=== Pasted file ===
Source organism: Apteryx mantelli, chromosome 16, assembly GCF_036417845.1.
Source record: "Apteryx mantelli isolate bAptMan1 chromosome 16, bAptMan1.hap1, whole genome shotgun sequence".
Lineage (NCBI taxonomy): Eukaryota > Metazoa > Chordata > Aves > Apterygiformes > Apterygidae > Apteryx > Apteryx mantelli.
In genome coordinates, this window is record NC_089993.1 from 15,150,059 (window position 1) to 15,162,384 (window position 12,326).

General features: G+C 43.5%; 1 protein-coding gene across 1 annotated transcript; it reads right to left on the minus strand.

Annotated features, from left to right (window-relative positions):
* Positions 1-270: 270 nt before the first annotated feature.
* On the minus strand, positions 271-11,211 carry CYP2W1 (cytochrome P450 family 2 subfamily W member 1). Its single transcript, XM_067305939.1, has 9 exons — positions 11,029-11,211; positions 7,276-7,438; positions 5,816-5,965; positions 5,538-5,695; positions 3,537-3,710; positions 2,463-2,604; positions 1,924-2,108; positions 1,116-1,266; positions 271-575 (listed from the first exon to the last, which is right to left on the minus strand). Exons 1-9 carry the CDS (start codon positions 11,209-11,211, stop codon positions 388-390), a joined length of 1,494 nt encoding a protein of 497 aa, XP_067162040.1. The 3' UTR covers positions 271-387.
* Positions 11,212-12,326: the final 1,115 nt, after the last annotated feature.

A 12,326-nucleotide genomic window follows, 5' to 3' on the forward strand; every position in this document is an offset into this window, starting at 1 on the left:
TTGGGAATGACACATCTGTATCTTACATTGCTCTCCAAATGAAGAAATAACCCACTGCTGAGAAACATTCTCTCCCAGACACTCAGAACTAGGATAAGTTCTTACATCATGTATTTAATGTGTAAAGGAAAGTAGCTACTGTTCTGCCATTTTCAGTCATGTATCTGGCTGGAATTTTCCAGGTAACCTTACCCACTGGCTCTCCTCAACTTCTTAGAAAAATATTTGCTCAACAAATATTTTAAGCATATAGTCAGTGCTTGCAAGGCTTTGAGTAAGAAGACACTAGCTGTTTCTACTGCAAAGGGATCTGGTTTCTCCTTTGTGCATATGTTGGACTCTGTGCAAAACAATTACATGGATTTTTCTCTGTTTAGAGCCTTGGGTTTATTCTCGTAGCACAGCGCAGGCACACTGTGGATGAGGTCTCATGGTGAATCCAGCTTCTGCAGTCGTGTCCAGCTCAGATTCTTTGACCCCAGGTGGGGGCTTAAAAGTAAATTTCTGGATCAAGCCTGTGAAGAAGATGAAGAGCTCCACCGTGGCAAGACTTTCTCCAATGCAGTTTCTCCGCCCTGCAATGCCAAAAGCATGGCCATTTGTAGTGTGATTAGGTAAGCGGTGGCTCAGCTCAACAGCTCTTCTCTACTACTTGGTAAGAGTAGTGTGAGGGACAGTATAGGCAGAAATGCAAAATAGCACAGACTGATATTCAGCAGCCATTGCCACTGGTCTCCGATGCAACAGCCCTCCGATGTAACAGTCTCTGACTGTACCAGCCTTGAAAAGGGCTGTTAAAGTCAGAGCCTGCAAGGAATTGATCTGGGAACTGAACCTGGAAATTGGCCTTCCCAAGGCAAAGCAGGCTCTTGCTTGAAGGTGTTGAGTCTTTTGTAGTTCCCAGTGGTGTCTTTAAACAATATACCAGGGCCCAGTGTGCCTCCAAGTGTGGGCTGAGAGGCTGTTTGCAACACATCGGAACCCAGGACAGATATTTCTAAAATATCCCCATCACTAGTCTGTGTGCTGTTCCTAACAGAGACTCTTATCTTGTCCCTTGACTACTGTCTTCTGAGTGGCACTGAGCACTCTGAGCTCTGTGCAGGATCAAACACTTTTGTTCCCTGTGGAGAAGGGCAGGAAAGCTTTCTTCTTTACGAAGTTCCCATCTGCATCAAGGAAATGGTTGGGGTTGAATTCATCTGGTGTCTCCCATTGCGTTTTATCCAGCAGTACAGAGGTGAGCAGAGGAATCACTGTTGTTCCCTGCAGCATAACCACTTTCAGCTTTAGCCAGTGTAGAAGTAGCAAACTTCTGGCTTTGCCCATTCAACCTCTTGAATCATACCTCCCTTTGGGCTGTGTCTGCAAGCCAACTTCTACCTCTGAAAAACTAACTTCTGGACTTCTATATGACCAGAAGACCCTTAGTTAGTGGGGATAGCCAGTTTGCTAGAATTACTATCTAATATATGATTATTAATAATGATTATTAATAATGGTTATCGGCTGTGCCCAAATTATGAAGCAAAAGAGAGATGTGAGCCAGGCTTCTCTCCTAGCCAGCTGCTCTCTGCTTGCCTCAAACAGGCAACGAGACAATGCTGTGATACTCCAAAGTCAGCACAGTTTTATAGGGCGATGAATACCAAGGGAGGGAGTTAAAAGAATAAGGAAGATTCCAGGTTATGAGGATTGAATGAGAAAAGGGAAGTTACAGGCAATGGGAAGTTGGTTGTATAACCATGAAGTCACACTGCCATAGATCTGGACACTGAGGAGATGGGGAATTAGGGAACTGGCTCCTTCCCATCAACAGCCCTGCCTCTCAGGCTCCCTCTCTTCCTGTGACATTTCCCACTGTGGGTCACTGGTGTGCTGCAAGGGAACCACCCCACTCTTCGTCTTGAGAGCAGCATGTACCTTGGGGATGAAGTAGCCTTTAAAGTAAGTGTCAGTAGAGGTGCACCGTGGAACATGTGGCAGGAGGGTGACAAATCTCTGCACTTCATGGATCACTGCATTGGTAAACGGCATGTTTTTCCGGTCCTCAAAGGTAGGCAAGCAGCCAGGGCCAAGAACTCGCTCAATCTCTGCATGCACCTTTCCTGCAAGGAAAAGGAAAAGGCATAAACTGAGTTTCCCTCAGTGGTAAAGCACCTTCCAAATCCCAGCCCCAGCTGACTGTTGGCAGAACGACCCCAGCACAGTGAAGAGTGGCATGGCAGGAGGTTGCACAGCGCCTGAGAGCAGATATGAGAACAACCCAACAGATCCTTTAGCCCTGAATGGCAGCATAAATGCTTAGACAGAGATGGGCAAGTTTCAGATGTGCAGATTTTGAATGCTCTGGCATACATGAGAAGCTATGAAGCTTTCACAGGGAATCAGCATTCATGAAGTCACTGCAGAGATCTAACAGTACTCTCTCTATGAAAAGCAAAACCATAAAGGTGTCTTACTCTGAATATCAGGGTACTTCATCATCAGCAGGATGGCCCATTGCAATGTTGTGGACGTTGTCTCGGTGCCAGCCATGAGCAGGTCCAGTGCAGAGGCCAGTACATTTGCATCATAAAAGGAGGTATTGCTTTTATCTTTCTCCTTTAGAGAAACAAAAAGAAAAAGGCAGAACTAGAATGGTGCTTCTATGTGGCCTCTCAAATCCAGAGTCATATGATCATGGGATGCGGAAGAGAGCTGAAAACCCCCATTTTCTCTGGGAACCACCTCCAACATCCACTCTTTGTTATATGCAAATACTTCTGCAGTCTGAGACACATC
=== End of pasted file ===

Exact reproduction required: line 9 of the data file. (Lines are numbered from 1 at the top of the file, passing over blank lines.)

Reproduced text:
* Positions 11,212-12,326: the final 1,115 nt, after the last annotated feature.